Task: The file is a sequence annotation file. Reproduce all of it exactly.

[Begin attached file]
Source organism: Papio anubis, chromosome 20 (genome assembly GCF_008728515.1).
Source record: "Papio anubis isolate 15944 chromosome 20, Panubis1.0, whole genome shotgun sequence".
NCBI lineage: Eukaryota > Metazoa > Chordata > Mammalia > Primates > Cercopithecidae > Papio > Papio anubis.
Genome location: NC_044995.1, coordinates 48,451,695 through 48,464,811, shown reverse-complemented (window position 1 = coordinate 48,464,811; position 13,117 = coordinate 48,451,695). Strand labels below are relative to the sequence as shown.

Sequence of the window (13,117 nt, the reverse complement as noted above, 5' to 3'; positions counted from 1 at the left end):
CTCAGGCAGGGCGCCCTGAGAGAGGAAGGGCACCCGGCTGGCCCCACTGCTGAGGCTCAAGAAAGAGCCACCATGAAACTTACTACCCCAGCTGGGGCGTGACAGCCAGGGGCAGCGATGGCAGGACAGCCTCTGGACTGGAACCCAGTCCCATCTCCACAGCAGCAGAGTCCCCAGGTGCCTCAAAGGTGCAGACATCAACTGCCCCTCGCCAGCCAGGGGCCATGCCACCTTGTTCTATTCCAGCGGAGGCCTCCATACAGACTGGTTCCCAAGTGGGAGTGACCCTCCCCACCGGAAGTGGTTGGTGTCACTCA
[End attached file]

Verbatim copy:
Source organism: Papio anubis, chromosome 20 (genome assembly GCF_008728515.1).
Source record: "Papio anubis isolate 15944 chromosome 20, Panubis1.0, whole genome shotgun sequence".
NCBI lineage: Eukaryota > Metazoa > Chordata > Mammalia > Primates > Cercopithecidae > Papio > Papio anubis.
Genome location: NC_044995.1, coordinates 48,451,695 through 48,464,811, shown reverse-complemented (window position 1 = coordinate 48,464,811; position 13,117 = coordinate 48,451,695). Strand labels below are relative to the sequence as shown.

Sequence of the window (13,117 nt, the reverse complement as noted above, 5' to 3'; positions counted from 1 at the left end):
CTCAGGCAGGGCGCCCTGAGAGAGGAAGGGCACCCGGCTGGCCCCACTGCTGAGGCTCAAGAAAGAGCCACCATGAAACTTACTACCCCAGCTGGGGCGTGACAGCCAGGGGCAGCGATGGCAGGACAGCCTCTGGACTGGAACCCAGTCCCATCTCCACAGCAGCAGAGTCCCCAGGTGCCTCAAAGGTGCAGACATCAACTGCCCCTCGCCAGCCAGGGGCCATGCCACCTTGTTCTATTCCAGCGGAGGCCTCCATACAGACTGGTTCCCAAGTGGGAGTGACCCTCCCCACCGGAAGTGGTTGGTGTCACTCA